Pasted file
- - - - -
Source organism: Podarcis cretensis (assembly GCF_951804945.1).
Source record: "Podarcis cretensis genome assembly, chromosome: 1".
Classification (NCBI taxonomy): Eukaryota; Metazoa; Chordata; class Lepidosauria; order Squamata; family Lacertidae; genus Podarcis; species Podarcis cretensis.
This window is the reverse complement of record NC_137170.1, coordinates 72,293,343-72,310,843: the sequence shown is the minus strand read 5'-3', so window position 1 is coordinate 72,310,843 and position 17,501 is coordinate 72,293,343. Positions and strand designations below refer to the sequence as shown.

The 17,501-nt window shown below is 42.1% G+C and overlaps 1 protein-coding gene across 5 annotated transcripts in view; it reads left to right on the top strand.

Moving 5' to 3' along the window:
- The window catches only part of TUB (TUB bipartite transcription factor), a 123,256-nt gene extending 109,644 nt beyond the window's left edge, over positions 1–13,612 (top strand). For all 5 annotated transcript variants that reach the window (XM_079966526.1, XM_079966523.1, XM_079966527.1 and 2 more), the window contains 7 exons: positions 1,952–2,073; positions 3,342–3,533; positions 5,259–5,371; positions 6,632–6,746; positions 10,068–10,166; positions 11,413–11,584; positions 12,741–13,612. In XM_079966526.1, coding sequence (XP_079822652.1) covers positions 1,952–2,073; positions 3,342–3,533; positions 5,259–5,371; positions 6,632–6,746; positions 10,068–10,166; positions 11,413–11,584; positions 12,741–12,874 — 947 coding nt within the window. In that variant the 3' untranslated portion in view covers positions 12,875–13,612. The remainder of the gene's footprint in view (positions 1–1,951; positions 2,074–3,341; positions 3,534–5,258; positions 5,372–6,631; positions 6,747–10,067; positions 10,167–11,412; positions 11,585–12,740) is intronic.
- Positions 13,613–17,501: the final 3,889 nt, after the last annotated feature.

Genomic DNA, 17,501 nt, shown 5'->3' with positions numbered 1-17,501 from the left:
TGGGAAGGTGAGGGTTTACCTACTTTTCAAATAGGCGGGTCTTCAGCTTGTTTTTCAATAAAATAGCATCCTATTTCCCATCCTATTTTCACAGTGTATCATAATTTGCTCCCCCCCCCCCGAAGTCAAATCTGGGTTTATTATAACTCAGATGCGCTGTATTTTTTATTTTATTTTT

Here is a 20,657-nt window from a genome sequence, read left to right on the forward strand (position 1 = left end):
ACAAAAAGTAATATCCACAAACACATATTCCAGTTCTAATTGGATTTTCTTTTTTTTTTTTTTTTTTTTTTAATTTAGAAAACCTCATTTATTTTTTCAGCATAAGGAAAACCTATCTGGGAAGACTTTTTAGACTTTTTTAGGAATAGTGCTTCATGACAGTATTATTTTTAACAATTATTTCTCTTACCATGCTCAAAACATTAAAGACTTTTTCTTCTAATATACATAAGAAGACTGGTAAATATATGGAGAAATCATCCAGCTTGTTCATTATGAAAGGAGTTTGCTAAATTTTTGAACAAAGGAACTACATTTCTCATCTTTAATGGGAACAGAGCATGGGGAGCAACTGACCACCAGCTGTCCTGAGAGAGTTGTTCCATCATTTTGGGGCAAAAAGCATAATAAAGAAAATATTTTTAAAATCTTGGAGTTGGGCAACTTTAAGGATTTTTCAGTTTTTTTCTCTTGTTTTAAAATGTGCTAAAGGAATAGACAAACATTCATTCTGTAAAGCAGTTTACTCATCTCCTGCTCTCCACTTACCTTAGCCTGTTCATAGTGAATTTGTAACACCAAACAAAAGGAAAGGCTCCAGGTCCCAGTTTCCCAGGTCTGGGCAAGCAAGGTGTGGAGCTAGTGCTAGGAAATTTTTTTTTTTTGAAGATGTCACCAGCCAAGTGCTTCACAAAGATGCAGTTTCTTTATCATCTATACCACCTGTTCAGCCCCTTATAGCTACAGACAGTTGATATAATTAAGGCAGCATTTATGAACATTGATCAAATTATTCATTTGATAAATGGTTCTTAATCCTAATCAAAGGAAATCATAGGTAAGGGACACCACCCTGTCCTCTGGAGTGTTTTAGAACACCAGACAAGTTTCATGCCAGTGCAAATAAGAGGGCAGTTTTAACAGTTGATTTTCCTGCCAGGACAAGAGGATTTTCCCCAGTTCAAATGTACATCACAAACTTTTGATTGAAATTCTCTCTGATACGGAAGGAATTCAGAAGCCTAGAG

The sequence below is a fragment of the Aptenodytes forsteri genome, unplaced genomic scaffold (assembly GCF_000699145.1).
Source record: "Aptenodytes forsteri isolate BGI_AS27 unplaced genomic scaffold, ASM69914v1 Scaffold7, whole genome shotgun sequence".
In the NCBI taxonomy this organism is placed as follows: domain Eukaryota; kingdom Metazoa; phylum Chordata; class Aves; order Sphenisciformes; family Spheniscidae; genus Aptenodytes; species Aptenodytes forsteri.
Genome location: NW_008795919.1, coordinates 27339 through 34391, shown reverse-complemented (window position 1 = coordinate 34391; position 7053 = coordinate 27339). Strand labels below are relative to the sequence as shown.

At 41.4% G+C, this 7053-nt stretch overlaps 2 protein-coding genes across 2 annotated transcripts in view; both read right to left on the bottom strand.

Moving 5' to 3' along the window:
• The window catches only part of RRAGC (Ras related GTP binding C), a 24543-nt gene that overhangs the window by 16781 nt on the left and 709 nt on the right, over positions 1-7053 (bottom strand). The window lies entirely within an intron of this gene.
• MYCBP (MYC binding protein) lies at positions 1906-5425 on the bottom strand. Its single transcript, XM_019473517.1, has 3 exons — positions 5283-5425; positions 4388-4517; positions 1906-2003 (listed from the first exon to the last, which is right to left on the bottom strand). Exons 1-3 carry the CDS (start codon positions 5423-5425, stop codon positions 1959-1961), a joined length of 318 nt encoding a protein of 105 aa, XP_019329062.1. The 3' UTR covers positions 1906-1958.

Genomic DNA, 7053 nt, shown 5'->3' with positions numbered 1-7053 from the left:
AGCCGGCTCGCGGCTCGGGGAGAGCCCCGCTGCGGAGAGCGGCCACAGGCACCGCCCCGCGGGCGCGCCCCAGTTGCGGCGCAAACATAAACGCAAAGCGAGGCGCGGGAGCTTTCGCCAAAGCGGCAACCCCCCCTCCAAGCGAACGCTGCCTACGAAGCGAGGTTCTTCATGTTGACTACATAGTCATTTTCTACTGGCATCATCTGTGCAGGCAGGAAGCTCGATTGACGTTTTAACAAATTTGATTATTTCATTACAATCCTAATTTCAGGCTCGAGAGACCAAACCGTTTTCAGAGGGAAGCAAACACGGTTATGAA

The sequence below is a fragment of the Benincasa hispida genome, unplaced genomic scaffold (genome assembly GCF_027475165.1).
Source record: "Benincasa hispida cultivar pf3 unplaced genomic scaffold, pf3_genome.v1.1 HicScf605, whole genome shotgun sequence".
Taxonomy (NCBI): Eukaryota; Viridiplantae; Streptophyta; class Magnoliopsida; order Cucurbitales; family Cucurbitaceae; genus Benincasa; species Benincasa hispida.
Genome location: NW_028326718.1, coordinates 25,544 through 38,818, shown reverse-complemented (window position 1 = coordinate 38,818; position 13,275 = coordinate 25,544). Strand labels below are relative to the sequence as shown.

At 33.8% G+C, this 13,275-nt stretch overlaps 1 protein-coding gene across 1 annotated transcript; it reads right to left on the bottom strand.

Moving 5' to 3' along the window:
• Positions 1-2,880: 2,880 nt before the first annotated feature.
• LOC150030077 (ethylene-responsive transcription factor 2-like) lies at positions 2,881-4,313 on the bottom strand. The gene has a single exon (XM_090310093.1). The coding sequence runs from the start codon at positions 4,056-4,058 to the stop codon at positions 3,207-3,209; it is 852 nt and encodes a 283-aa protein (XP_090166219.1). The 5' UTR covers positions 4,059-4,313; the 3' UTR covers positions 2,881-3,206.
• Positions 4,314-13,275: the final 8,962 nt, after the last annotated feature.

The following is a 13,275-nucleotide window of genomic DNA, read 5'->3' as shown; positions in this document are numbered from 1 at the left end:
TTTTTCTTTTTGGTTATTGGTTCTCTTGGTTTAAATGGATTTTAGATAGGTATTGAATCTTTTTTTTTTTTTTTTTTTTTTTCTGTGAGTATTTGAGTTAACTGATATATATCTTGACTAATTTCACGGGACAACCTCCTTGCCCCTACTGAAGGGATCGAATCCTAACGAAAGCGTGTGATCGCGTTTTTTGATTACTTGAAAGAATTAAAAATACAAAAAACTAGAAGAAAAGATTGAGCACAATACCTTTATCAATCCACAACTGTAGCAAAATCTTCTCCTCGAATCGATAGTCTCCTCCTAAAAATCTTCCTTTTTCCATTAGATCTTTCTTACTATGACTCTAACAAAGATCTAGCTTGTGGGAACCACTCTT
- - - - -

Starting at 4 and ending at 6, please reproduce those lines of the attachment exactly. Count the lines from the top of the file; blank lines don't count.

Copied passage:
This window is the reverse complement of record NC_137170.1, coordinates 72,293,343-72,310,843: the sequence shown is the minus strand read 5'-3', so window position 1 is coordinate 72,310,843 and position 17,501 is coordinate 72,293,343. Positions and strand designations below refer to the sequence as shown.

The 17,501-nt window shown below is 42.1% G+C and overlaps 1 protein-coding gene across 5 annotated transcripts in view; it reads left to right on the top strand.

Moving 5' to 3' along the window: